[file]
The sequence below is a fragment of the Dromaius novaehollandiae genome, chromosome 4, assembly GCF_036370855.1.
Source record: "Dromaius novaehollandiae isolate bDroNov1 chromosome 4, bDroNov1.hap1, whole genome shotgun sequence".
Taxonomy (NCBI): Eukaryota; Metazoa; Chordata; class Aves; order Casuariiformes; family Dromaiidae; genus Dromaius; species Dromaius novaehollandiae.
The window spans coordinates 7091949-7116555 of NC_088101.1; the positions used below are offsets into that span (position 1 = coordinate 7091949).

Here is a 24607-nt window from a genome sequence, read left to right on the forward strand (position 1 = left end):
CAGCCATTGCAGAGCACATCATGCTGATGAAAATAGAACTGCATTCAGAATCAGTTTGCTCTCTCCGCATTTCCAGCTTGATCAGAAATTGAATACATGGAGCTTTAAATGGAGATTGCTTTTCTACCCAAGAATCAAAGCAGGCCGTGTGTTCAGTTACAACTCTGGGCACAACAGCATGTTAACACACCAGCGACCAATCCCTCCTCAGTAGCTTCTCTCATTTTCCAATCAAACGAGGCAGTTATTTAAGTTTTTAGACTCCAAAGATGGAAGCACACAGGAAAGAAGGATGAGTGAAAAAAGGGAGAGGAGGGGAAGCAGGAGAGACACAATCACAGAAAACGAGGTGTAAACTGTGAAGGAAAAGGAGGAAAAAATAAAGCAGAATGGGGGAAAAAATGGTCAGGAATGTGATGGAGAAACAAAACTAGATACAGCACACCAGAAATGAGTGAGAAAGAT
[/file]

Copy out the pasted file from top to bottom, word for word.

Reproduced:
The sequence below is a fragment of the Dromaius novaehollandiae genome, chromosome 4, assembly GCF_036370855.1.
Source record: "Dromaius novaehollandiae isolate bDroNov1 chromosome 4, bDroNov1.hap1, whole genome shotgun sequence".
Taxonomy (NCBI): Eukaryota; Metazoa; Chordata; class Aves; order Casuariiformes; family Dromaiidae; genus Dromaius; species Dromaius novaehollandiae.
The window spans coordinates 7091949-7116555 of NC_088101.1; the positions used below are offsets into that span (position 1 = coordinate 7091949).

Here is a 24607-nt window from a genome sequence, read left to right on the forward strand (position 1 = left end):
CAGCCATTGCAGAGCACATCATGCTGATGAAAATAGAACTGCATTCAGAATCAGTTTGCTCTCTCCGCATTTCCAGCTTGATCAGAAATTGAATACATGGAGCTTTAAATGGAGATTGCTTTTCTACCCAAGAATCAAAGCAGGCCGTGTGTTCAGTTACAACTCTGGGCACAACAGCATGTTAACACACCAGCGACCAATCCCTCCTCAGTAGCTTCTCTCATTTTCCAATCAAACGAGGCAGTTATTTAAGTTTTTAGACTCCAAAGATGGAAGCACACAGGAAAGAAGGATGAGTGAAAAAAGGGAGAGGAGGGGAAGCAGGAGAGACACAATCACAGAAAACGAGGTGTAAACTGTGAAGGAAAAGGAGGAAAAAATAAAGCAGAATGGGGGAAAAAATGGTCAGGAATGTGATGGAGAAACAAAACTAGATACAGCACACCAGAAATGAGTGAGAAAGAT